The (Domino Theory) proved effective (in promoting war in Vietnam), and such arguments are used today, foisted on a passive, apathetic public, and serviced by a compliant media. The rationale is as bankrupt as 50 years ago.
Dec 25, 2013 | Fifty years not-so-long ago, under the umbrella of the Cold War, we were embroiled in the quicksand—“quagmire” was the term of choice—of Vietnam. By 1965, with upward of half a million troops “in-country,” skeptics and critics began to seriously question the war. The U.S. government, however, countered with the “domino theory,” contending that unless stopped in Vietnam, hordes of Chinese-led communists would overrun Southeast Asia, leapfrog to Japan, the Philippines, and eventually Hawaii and the beaches of La Jolla. But no dominoes fell.
The government’s response nevertheless proved effective, and such arguments are used today, foisted on a passive, apathetic public, and serviced by a compliant media. The rationale is as bankrupt as 50 years ago.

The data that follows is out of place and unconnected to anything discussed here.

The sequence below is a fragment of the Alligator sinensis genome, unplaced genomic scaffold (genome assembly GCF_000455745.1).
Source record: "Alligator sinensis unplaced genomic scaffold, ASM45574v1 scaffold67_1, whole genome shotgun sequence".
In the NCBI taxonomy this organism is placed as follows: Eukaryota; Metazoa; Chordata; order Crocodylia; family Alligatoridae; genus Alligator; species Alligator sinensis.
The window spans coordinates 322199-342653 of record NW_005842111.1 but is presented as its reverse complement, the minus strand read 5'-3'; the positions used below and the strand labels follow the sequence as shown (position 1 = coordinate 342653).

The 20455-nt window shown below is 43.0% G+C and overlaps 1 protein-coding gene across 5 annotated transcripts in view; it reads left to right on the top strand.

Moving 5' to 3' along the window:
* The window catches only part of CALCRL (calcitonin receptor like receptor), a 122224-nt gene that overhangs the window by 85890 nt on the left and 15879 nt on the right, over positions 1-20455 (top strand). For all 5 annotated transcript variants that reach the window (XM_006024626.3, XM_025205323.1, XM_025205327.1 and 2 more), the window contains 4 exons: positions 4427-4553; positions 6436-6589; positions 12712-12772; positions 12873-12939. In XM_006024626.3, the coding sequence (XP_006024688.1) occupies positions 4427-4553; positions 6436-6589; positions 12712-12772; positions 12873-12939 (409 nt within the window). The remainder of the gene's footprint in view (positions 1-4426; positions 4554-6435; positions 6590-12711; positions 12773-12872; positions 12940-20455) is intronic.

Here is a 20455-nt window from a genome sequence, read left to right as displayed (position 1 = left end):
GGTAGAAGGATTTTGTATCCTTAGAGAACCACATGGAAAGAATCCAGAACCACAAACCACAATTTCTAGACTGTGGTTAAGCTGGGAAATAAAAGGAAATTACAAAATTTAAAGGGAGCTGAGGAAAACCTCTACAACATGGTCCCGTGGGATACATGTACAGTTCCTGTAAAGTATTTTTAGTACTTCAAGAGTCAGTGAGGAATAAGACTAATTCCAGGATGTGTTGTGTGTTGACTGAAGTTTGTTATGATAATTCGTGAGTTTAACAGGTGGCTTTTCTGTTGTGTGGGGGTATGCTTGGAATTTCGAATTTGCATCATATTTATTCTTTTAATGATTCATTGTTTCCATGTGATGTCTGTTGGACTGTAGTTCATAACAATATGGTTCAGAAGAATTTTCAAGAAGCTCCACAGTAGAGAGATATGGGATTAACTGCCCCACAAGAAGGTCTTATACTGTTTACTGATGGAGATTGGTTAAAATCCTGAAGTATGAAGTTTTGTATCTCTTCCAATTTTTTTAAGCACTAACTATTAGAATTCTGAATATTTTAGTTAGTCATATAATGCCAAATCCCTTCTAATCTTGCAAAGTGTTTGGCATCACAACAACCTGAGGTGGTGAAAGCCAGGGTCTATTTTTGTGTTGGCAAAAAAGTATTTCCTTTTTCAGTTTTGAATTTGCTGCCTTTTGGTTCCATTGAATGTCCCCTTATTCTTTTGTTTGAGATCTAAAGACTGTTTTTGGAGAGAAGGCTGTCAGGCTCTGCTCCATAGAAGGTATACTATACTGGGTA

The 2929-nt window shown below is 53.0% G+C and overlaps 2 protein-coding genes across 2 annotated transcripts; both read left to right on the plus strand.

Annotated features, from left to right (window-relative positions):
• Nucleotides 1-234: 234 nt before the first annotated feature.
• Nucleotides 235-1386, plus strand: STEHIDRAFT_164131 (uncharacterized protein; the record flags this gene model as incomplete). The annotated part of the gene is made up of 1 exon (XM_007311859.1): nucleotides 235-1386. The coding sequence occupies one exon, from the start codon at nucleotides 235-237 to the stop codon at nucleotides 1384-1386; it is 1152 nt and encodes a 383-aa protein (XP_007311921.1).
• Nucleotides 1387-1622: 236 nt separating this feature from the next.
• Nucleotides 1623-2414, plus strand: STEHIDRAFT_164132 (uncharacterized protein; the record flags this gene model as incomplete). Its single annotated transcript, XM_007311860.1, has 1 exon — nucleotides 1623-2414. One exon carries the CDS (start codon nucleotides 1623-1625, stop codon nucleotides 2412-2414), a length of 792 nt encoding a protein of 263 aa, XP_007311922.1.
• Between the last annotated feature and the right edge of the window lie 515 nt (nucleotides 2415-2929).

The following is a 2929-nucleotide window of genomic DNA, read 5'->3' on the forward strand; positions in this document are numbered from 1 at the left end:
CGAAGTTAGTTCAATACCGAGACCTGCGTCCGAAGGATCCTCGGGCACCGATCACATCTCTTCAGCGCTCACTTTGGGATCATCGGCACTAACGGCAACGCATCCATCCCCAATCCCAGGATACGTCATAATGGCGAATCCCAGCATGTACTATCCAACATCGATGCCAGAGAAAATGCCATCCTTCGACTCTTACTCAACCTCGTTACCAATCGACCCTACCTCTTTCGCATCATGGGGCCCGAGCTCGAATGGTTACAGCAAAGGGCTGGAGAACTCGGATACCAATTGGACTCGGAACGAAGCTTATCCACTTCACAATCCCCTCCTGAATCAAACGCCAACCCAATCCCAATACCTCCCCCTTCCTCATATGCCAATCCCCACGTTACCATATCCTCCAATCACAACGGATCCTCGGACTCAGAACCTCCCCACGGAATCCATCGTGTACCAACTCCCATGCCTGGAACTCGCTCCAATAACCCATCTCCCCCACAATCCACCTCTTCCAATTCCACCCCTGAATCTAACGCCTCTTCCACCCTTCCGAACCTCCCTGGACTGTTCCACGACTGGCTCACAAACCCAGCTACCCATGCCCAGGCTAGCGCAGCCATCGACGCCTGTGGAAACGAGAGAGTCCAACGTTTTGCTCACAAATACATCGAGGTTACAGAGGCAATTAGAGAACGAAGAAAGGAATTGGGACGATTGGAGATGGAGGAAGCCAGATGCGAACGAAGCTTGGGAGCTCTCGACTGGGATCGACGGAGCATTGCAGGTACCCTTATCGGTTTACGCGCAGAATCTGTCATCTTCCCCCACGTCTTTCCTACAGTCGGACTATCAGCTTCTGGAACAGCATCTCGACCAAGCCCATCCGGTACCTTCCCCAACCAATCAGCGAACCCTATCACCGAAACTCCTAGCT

Stanley Kutler, a contributor to TruthDig, is the author of The Wars of Watergate (Norton), Abuse of Power: The New Nixon Tapes (Free Press), and The American Inquisition: Justice and Injustice in the Cold War (Hill & Wang)
Under no condition should Karzai agree to an ongoing occupation. Let him know that we support that stand.
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